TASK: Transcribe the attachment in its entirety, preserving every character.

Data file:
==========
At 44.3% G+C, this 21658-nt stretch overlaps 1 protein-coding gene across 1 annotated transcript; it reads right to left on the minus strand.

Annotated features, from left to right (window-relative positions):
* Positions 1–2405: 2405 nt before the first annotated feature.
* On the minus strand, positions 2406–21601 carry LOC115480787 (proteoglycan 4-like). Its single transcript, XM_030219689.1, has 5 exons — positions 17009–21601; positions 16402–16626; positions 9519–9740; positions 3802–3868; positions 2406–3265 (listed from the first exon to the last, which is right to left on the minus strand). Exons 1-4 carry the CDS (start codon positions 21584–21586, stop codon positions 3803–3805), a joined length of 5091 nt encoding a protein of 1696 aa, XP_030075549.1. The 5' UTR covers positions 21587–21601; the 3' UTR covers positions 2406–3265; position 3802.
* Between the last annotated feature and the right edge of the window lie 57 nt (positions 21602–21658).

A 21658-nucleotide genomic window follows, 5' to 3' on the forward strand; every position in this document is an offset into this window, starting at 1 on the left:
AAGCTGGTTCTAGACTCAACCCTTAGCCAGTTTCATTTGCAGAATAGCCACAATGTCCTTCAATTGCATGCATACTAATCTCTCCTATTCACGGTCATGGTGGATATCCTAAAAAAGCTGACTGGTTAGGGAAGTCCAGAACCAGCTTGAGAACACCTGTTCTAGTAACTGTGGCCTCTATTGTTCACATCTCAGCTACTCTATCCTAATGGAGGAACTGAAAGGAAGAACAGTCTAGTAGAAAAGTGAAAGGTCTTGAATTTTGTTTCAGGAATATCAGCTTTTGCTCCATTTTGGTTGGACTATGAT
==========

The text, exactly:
At 44.3% G+C, this 21658-nt stretch overlaps 1 protein-coding gene across 1 annotated transcript; it reads right to left on the minus strand.

Annotated features, from left to right (window-relative positions):
* Positions 1–2405: 2405 nt before the first annotated feature.
* On the minus strand, positions 2406–21601 carry LOC115480787 (proteoglycan 4-like). Its single transcript, XM_030219689.1, has 5 exons — positions 17009–21601; positions 16402–16626; positions 9519–9740; positions 3802–3868; positions 2406–3265 (listed from the first exon to the last, which is right to left on the minus strand). Exons 1-4 carry the CDS (start codon positions 21584–21586, stop codon positions 3803–3805), a joined length of 5091 nt encoding a protein of 1696 aa, XP_030075549.1. The 5' UTR covers positions 21587–21601; the 3' UTR covers positions 2406–3265; position 3802.
* Between the last annotated feature and the right edge of the window lie 57 nt (positions 21602–21658).

A 21658-nucleotide genomic window follows, 5' to 3' on the forward strand; every position in this document is an offset into this window, starting at 1 on the left:
AAGCTGGTTCTAGACTCAACCCTTAGCCAGTTTCATTTGCAGAATAGCCACAATGTCCTTCAATTGCATGCATACTAATCTCTCCTATTCACGGTCATGGTGGATATCCTAAAAAAGCTGACTGGTTAGGGAAGTCCAGAACCAGCTTGAGAACACCTGTTCTAGTAACTGTGGCCTCTATTGTTCACATCTCAGCTACTCTATCCTAATGGAGGAACTGAAAGGAAGAACAGTCTAGTAGAAAAGTGAAAGGTCTTGAATTTTGTTTCAGGAATATCAGCTTTTGCTCCATTTTGGTTGGACTATGAT